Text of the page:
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How the Giants of Victorian Photography Introduced Art to the Medium

  • Oscar Rejlander - Two ways of Life, 1856-7, Victorian photography had weird post mortem fascination with death like portraying a deceased loved family or a dead daguerreotype
March 1, 2018
Andreja Velimirović is a passionate content writer with a knack for art and old movies. Majoring in art history, he is an expert on avant-garde modern movements and medieval church fresco decorations. Feel free to contact him via his Linkedin profile: https://www.linkedin.com/in/andreja-velimirovi%C4%87-74068a68/

The National Portrait Gallery in London is about to stage one of the year’s most peculiar and interesting exhibitions that will unfold in the following months – the gallery is preparing to display a selection of photographs by four of the most celebrated figures in Victorian photography. Titled Victorian Giants: The Birth of Art Photography, this upcoming show celebrates four key nineteenth-century figures – Lewis Carroll (1832–98), Julia Margaret Cameron (1815–79), Oscar Rejlander (1813–75) and Lady Clementina Hawarden (1822-65).

Victorian Giants: The Birth of Art Photography will examine the relationship between the four ground-breaking photographers, and it will feature some of the most breath-taking images from the early photographic history.

This event will be the first time the portraits by these four artists are presented as a single exhibition. Besides allowing us to view some previously unseen works, it will also present the famous first instances of photo-montage, a trait of their work whose real creative impact wasn’t felt until the early years of the 20th century.

Julia Margaret Cameron - Post Mortem Mountain Nymph photograph, Sweet Liberty of Death Photos, 1866; Post mortem stands for doing something to someone after death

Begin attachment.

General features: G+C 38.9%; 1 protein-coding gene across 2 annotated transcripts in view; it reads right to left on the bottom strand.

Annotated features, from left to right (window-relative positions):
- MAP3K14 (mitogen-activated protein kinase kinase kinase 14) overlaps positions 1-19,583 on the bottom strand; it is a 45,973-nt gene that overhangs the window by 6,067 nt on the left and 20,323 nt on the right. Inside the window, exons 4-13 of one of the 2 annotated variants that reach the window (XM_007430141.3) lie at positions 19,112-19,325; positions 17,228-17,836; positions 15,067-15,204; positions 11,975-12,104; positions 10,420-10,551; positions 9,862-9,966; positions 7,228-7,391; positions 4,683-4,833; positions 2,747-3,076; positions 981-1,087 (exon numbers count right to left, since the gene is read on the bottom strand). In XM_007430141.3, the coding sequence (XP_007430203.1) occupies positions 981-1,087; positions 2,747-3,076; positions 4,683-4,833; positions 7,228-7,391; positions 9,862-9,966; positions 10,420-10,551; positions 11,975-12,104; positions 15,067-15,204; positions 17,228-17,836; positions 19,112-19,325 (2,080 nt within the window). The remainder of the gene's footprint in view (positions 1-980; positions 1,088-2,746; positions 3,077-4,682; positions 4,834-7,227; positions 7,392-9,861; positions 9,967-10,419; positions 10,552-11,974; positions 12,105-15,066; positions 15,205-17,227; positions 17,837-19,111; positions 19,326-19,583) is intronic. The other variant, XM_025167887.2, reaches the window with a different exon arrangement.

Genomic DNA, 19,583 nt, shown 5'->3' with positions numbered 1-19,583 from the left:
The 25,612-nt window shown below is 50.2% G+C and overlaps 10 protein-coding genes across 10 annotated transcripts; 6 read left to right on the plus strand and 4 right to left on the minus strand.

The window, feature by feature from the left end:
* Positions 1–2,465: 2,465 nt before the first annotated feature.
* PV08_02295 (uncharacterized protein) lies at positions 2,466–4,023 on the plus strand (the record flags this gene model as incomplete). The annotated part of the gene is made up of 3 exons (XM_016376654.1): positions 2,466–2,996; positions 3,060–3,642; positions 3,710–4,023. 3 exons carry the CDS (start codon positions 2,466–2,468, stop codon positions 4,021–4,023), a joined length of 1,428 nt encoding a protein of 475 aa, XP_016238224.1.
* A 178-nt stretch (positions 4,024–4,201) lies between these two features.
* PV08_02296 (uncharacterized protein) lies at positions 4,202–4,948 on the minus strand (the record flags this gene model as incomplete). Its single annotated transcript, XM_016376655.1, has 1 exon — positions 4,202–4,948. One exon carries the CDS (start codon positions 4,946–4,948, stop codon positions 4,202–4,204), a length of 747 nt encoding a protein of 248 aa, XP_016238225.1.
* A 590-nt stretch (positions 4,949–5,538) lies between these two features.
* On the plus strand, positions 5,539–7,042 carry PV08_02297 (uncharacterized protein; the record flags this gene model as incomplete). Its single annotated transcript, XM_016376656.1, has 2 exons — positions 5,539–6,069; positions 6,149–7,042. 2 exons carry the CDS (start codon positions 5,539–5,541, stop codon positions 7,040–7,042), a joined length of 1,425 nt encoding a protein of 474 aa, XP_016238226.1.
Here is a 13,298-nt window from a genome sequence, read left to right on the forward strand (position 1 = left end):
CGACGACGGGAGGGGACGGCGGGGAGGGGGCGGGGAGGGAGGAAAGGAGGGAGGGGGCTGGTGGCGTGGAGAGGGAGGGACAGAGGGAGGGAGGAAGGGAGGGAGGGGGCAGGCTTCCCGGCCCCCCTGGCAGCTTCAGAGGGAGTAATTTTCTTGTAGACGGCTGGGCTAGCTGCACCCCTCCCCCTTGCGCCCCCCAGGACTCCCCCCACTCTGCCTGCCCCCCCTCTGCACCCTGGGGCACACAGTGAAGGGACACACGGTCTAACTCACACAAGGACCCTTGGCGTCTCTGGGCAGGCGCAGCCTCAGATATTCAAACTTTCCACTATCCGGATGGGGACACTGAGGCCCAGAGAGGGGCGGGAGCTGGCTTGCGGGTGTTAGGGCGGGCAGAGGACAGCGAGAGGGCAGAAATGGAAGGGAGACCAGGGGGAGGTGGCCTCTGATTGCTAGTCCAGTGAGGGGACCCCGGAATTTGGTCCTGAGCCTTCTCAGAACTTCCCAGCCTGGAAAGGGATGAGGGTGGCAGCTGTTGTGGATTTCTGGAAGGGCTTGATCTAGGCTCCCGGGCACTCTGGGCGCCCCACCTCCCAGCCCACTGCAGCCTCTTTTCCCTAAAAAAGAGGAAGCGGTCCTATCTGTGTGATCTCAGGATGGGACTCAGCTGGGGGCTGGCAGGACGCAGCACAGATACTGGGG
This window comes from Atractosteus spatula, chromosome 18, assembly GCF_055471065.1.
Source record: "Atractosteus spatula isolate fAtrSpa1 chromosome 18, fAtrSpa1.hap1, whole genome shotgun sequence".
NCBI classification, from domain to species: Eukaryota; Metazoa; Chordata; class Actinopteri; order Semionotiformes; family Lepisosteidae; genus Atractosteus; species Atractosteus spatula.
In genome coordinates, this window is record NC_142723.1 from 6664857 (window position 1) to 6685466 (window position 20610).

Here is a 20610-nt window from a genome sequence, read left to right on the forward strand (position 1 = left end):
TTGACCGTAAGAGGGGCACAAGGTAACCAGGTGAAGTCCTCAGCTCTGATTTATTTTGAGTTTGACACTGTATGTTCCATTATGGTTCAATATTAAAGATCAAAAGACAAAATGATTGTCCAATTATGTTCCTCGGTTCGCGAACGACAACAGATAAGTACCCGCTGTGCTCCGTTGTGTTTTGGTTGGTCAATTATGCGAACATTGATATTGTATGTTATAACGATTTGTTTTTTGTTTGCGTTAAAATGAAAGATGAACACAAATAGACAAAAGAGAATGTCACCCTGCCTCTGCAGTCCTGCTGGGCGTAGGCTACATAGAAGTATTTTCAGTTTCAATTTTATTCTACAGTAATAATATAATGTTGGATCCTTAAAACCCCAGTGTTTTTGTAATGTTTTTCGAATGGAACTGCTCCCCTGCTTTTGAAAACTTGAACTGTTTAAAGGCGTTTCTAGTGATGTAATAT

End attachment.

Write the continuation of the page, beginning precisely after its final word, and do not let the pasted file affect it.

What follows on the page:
Julia Margaret Cameron – Mountain Nymph, Sweet Liberty, 1866. Courtesy Wilson Centre for Photography

Victorian Giants: The Birth of Art Photography

Due to their willingness to experiment and go a mile further than where their contemporaries were prepared to do, the four photographers in question left a deep mark in photographic history, a mark that can still be felt to this day. Their radical attitudes towards photography led them to make an improbable alliance which was unlike any other art grouping of its time.

Oscar Rejlander was a Swedish émigré with a past shrouded in mystery, Julia Margaret Cameron was an expatriate originally from the colonial Ceylon (today’s Sri Lanka), Lewis Carroll was an Oxford academic and a talented writer of fantasy literature, and Lady Clementina Hawarden was the child of a Scottish naval hero and a Spanish beauty.

Carroll, Cameron and Hawarden all studied under the guidance of Rejlander, who was the oldest and the most experienced photographer of the group at the time the four met. They maintained long-lasting and fruitful associations that eventually led to many breakthroughs in photographic portraiture and narrative.

The group was heavily influenced by historical painting, as well as by the Pre-Raphaelite brotherhood and together, they were able to create the conceptual bridge that can now be viewed as something connecting contemporary photography with its earliest predecessor.

Clementina Hawarden - Photographic Look Taken Study; Daguerreotype was used for the dead, when, in the case of death, a post mortem image of the deceased was taken
Clementina Hawarden – Photographic Study (Clementina Maude), early 1860s. Courtesy The MMOA, New York

Forgotten Photography from the Past We Should Explore

Visitors of the National Portrait Gallery in London will be able to see how each of the four photographers approached same subjects in different ways. Victorian Giants: The Birth of Art Photography will include a rich selection of portraits of sitters such as Charles Darwin, Alice Liddell, Dante Gabriel Rossetti, Thomas Carlyle, George Frederick Watts and Ellen Terry.